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The Legacy of Latin and Hispanic Artists in American Film

Published on Sep 25, 2022

Author Luis I. Reyes, a scholar and lecturer who specializes in the history of Latinos in the Hollywood film industry, will be discussing his book, “Viva Hollywood: The Legacy of Latin and Hispanic Artists in American Film,” at Vroman’s Bookstore in Pasadena on Tuesday, Sept. 27, starting at 7 p.m.

In the book, Reyes uses authoritative narrative and lavish photography to tell an in-depth history of the stars, films, achievements, and influence of the Hispanic and Latino community in Hollywood history, from the silent era to the present day. Overcoming obstacles of prejudice, ignorance, and stereotyping, this group has given the world some of its most beloved stars and told some of its most indelible stories.

“Viva Hollywood” examines the stars in front of the screen as well as the people behind-the-scenes who have created a rich legacy across more than 100 years. The role of Latin women on screen is explored through the professional lives of Dolores Del Rio, Rita Hayworth, Raquel Welch, Salma Hayek, Penélope Cruz, and many more. The book also covers the films and careers of actors ranging from silent screen idol Antonio Moreno, to international Oscar-winning star Anthony Quinn, to Andy Garcia and Antonio Banderas.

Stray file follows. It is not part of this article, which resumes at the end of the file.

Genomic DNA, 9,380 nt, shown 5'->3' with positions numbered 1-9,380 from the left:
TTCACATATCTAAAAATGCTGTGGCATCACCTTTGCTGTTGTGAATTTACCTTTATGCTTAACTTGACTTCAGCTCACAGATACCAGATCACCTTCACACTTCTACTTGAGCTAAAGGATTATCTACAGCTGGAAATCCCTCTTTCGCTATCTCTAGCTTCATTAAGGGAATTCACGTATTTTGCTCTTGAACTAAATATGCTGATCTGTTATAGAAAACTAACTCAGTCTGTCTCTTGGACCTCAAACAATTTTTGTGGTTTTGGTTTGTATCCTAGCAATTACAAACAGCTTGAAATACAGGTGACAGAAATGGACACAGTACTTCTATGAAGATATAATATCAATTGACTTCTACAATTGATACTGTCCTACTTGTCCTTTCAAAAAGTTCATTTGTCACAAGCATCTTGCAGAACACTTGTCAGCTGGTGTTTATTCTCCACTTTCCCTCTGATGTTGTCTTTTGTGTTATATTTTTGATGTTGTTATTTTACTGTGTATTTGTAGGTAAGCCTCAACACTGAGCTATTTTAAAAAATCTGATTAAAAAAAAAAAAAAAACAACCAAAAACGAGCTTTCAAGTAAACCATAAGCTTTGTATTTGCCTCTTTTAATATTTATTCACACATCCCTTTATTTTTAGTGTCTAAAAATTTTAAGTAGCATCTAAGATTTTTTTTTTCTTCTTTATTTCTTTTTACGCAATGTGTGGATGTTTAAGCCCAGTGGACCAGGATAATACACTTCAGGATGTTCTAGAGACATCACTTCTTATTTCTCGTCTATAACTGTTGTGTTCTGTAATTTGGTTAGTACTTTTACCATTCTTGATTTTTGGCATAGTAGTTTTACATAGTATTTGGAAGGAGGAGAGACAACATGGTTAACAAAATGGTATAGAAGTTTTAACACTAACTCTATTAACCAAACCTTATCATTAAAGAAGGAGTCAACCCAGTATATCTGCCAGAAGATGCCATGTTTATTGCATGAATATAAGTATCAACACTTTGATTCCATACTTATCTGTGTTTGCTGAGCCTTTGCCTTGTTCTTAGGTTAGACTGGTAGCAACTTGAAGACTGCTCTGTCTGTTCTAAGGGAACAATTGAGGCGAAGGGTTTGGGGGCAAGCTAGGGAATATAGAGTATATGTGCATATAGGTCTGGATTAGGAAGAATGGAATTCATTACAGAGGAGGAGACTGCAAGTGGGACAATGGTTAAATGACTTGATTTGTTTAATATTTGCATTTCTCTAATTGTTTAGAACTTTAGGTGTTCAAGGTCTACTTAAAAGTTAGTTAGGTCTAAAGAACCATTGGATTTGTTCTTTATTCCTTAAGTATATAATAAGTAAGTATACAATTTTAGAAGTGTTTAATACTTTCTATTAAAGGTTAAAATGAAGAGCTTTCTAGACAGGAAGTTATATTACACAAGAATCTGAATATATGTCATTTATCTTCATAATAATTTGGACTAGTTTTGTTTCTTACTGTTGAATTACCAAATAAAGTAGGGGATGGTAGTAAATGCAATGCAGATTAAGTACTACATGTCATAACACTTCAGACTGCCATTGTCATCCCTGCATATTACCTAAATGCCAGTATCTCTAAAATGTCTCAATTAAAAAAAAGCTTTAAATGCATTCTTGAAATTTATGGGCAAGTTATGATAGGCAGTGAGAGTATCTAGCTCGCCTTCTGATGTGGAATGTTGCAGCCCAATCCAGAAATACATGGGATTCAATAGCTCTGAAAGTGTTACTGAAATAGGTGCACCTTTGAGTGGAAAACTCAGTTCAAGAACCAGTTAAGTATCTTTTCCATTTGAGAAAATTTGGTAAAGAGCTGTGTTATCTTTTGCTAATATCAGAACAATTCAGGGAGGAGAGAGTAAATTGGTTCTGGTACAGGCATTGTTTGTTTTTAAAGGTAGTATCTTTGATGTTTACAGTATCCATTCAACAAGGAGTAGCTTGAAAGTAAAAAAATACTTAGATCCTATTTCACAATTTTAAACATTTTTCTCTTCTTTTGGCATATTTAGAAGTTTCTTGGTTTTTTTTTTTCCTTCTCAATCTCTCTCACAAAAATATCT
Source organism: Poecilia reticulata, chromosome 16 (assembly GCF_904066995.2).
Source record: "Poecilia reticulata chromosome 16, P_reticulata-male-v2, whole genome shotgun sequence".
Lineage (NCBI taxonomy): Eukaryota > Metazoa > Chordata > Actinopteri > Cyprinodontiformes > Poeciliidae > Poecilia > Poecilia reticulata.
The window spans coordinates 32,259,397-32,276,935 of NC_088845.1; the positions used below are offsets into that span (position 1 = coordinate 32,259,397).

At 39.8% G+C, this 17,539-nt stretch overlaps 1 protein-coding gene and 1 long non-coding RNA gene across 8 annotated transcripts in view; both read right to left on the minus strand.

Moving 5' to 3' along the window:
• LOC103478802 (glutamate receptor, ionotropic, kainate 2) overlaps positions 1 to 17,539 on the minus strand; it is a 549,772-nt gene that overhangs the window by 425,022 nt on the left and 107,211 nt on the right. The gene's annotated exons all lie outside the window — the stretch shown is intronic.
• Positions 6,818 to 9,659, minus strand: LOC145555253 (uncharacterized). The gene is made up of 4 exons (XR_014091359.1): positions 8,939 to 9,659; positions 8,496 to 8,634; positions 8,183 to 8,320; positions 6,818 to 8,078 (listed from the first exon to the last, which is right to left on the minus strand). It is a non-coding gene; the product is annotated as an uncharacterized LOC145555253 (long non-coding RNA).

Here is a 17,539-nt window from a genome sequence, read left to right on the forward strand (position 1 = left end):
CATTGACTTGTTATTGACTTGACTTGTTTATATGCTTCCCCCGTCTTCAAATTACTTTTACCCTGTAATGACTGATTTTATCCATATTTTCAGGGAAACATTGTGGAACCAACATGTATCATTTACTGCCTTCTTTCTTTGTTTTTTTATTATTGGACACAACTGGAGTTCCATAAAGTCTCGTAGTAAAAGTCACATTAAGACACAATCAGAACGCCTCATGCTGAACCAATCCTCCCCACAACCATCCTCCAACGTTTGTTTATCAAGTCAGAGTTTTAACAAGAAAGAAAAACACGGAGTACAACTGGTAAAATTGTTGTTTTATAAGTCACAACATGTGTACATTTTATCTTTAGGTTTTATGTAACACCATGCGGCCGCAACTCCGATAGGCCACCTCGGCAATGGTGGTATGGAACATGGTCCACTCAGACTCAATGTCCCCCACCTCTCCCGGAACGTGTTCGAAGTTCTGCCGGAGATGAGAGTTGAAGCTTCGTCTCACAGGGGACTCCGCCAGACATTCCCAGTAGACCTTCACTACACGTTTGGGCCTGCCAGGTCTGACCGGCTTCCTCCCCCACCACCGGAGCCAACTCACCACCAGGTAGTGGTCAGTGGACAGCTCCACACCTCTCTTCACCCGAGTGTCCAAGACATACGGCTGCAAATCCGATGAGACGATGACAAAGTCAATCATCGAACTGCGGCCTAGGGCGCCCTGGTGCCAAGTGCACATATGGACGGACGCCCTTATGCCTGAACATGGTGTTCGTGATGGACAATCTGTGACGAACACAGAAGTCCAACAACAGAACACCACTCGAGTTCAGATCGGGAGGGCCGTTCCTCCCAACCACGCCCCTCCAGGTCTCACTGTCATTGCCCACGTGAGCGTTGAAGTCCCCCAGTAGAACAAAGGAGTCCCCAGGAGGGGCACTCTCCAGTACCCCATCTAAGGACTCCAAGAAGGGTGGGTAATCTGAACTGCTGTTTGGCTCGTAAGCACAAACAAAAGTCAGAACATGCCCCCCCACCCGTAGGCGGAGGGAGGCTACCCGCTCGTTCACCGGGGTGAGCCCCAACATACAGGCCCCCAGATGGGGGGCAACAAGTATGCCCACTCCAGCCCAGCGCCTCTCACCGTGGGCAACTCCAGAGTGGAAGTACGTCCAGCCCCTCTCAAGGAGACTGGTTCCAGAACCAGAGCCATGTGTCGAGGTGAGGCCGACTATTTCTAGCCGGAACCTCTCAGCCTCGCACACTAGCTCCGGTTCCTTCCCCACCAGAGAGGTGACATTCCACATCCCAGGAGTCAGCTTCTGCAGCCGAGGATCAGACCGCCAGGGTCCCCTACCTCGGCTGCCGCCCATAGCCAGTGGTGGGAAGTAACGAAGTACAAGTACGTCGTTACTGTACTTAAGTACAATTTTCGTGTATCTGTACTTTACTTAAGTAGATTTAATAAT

A spotlight is also given to craftspeople who elevated the medium with their artistry – visionaries like cinematographer John Alonzo, “Citizen Kane” scenic artist Mario Larrinaga, and Oscar-winning makeup artist Beatrice de Alba.

The stories of these and many others begins through a lens of stereotyped on-screen personas of Latin Lovers, sexy spitfires, banditos, and gangsters. World War II saw an embrace of Latin culture as the “Good Neighbor Policy” made it both fashionable and patriotic to feature stories set south of the border. Social problem films of the 1950s and ’60s brought fresh looks at the community, with performances like Katy Jurado in “High Noon,” the cast of “West Side Story,” and racial inequality depicted in George Stevens’s “Giant.”

Civil Rights, the Chicano Movement, and the work of activist actors such as Ricardo Montalban and Edward James Olmos influenced further change in Hollywood in subsequent decades and paved the way for modern times and stars the likes of Jennifer Lopez and Lin-Manuel Miranda.

The event is free to attend.

For more information, call (626) 449-5320 or visit

Vroman’s Bookstore is at 695 E. Colorado Blvd.

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